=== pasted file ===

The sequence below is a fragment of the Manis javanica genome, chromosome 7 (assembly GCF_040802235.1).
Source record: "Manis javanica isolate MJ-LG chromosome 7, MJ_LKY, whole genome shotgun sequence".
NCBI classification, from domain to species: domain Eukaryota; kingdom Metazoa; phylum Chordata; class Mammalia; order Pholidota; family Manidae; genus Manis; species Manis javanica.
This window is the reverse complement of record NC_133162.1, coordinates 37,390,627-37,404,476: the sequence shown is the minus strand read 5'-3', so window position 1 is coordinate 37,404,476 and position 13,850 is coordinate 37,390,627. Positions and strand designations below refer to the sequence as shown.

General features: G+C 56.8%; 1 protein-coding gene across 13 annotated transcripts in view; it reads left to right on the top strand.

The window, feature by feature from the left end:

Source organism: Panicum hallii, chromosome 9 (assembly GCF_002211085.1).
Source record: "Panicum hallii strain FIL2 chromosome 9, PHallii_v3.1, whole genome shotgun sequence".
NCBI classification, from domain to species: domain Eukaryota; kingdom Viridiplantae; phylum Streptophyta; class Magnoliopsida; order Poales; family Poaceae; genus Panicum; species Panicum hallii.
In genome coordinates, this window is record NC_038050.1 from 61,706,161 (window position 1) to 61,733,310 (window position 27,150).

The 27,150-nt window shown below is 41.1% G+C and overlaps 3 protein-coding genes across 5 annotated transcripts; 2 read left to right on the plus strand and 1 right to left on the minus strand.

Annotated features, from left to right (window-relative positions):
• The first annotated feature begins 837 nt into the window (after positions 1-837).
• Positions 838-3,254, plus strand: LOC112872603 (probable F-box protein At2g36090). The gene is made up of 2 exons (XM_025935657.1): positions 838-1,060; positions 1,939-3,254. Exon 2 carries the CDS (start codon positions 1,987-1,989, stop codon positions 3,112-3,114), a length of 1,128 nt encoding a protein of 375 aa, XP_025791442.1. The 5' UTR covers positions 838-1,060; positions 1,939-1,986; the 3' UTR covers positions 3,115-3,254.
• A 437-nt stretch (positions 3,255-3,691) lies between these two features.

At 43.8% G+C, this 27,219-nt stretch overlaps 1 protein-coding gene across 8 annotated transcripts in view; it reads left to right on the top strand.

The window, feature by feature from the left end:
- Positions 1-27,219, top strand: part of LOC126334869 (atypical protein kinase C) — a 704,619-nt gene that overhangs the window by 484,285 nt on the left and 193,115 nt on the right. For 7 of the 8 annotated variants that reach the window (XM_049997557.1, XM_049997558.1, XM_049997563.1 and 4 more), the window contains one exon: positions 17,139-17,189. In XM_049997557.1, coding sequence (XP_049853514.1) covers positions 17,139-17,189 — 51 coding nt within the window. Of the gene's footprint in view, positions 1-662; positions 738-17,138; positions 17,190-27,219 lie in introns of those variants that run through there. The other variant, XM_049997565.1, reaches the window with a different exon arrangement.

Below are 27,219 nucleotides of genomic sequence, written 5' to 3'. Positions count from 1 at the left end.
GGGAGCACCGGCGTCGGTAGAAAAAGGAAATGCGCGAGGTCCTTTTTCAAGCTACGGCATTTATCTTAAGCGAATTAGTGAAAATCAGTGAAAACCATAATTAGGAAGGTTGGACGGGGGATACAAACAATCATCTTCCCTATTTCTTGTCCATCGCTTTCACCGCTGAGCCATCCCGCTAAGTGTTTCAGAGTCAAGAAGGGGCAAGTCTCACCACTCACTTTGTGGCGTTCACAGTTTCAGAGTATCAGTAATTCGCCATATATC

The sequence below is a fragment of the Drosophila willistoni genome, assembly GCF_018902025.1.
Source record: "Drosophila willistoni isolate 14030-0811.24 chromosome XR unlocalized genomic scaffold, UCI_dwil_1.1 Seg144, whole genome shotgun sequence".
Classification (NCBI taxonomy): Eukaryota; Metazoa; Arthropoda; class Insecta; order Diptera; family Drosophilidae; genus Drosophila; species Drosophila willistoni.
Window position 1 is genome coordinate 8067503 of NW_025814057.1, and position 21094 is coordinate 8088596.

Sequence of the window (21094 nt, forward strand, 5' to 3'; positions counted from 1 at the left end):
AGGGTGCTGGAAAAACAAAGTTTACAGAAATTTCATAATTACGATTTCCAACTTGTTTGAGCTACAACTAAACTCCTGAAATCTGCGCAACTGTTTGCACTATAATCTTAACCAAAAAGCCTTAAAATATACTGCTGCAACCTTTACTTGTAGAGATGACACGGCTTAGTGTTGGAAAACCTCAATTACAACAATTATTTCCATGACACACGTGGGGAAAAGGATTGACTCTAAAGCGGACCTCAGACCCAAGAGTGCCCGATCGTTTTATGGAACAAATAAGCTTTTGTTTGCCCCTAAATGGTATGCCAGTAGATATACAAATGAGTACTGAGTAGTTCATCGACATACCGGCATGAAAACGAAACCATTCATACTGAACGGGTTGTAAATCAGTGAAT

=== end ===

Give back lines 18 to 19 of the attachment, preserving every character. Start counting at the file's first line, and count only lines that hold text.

- Positions 1-27,219, top strand: part of LOC126334869 (atypical protein kinase C) — a 704,619-nt gene that overhangs the window by 484,285 nt on the left and 193,115 nt on the right. For 7 of the 8 annotated variants that reach the window (XM_049997557.1, XM_049997558.1, XM_049997563.1 and 4 more), the window contains one exon: positions 17,139-17,189. In XM_049997557.1, coding sequence (XP_049853514.1) covers positions 17,139-17,189 — 51 coding nt within the window. Of the gene's footprint in view, positions 1-662; positions 738-17,138; positions 17,190-27,219 lie in introns of those variants that run through there. The other variant, XM_049997565.1, reaches the window with a different exon arrangement.

Below are 27,219 nucleotides of genomic sequence, written 5' to 3'. Positions count from 1 at the left end.